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Meet Harvard's First Full-Time Muslim Chaplain

September 13, 2017

Since Harvard University is nearly four centuries old, nearly everything that happens on campus has already happened before. But as the arrival of Harvard’s new Muslim chaplain shows, there are still some exceptions to that rule.

But first, the backstory. On a purely human level, the most remarkable thing about Khalil Abdur-Rashid becoming Harvard’s first full-time Muslim chaplain is that he was alive to take the job.

"I was walking home one night from class, walked through the wrong neighborhood, and I got mugged," said Abdur-Rashid, recalling an incident that occurred in 1995, when he was a student at Georgia State University in Atlanta. "The person pulled out a gun and pointed it point blank at my face. I gave them my wallet. They wanted my watch."

The watch, he adds, was a family heirloom with which he was loathe to part. So he hurled it angrily at his attacker.

"He pulled the trigger," Rashid recalled. "And when he pulled the trigger, the gun jammed ... The gun jammed, and I ran."

That brush with death in Atlanta sent Abdur-Rashid into a period of deep introspection and ultimately led him to embrace Islam.

"I grew up in a convert family," he said. "I went to the mosque and the [Southern Baptist] church.

"My mother ... she gave me the Quran, and she gave the Bible, and she said, 'Read both. Make your own decision.' And I read both," Abdur-Rashid said. "For me, personally, I understood the Quran better. I had a lot of questions that didn't get answered, but ... the message, for me, made sense. It spoke to the way I was at the moment."

Later, when a job as a social worker left him feeling spiritually unfulfilled, Abdur-Rashid took another leap, quitting to attend an Islamic seminary in Turkey. Now, after stints in New York (at Columbia University) and Dallas (at Southern Methodist University), he's setting up shop in Cambridge, where his primary responsibilities will be serving Harvard's Muslim undergraduates and grad students. 

"Students aren’t just cerebral beings," he says, explaining the rationale for his work. "They’re spiritual beings as well. They have existential concerns. They have spiritual concerns ... At the very least, young students who are [freshmen] and sophomores are experiencing some kind of identity concerns."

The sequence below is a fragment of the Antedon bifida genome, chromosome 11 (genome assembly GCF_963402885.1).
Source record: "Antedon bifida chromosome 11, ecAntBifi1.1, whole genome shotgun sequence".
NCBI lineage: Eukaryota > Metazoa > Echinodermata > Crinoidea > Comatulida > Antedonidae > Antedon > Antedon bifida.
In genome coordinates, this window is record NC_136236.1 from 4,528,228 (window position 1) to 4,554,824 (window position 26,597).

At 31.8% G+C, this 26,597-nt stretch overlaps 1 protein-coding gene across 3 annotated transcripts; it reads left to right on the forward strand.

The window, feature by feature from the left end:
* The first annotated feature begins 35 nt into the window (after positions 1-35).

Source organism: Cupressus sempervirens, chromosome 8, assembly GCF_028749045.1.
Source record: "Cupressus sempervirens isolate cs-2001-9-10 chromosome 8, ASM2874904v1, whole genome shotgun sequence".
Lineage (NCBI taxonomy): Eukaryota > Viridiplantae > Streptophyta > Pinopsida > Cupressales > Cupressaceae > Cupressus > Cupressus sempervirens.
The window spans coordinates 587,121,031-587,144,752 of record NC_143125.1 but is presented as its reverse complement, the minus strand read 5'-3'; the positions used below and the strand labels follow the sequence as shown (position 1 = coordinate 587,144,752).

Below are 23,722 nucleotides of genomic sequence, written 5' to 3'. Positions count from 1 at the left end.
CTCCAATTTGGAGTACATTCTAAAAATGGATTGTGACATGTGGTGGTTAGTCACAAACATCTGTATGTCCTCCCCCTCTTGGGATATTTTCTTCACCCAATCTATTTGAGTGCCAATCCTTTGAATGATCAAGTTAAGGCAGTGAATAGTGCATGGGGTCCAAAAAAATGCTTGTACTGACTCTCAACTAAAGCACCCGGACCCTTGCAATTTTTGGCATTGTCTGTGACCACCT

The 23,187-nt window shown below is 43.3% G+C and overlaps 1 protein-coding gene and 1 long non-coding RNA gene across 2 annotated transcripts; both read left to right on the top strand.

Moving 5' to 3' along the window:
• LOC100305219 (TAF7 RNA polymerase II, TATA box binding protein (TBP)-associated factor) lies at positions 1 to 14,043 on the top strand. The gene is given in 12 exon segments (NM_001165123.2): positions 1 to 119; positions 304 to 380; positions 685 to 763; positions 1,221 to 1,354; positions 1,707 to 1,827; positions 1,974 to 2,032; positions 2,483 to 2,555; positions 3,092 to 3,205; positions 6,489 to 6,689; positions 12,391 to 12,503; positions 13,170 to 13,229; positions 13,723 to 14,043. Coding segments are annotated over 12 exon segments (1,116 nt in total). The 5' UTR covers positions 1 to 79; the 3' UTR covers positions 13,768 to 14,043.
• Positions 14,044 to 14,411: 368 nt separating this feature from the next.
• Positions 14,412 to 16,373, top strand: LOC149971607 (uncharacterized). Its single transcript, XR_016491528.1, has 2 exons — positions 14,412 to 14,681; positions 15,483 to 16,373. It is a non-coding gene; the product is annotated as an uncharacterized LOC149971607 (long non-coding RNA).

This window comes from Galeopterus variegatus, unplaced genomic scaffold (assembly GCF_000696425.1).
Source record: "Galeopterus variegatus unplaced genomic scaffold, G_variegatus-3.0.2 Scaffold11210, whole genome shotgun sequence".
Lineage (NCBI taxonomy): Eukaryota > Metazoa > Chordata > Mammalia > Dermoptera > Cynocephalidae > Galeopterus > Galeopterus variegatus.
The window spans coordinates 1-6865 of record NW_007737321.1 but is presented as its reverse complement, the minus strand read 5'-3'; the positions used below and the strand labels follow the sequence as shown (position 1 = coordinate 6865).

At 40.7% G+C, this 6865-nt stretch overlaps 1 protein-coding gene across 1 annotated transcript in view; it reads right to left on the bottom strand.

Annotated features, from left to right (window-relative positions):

And for young American Muslims, he adds, the issue of identity can be especially fraught.

"These students come to college with a perception of being a member of a faith tradition that labels them as an other, even though they may be born here," he said. "That’s a projection they have to get over.

"It’s not just about understanding that there were Muslim slaves here. It’s also understanding that the forefathers of this country had encounters with Islam."

The Harvard chaplains’ office is substantial, with more than 30 men and women representing a host of faiths and denominations. But even though he's a newcomer to campus, Abdur-Rashid stands out. He’s one of only two full-time university chaplains and the first chaplain ever to be hired directly by the Harvard president's office.

Back in January, Harvard President Drew Faust announced her intention to hire a full-time Muslim chaplain in a letter that sharply criticized President Trump's decision to ban travel from several predominantly Muslim countries. At the time, Faust wrote that she hoped the move would "bring a welcome measure of further institutional support for valued members of our University who have particular reason to feel a sense of vulnerability at this time."

When I asked Abdur-Rashid if his job is inherently political, though, he demurred. 

"There has been, since 9/11, a need for a strong presence amongst Muslim Americans — to be a voice in representing their own faith, their own tradition, their own self in speaking for themselves," he said. "And we have lacked.

"To have a consistent voice that meets the needs of Muslim students is ... a moral decision, not a political one," Abdur-Rashid continued.

Still, it's clear that Abdur-Rashid's own conception of Islam has concrete political implications. 

"You have to cultivate a relationship with the divine that’s intrinsically connected to ... everything around you," he explained. "People, objects, plants, animals, the environment, everything.

"Preservation of life," he added. "That means supporting the lives of undocumented immigrants. Supporting the lives of DACA students, because part of life is insuring strong families."

On Friday, Abdur-Rashid will lead morning prayers at Harvard’s Memorial Church. It will be a personal milestone — and a potent reminder that Harvard, originally founded to train Puritan clergymen, is changing with the times.

 


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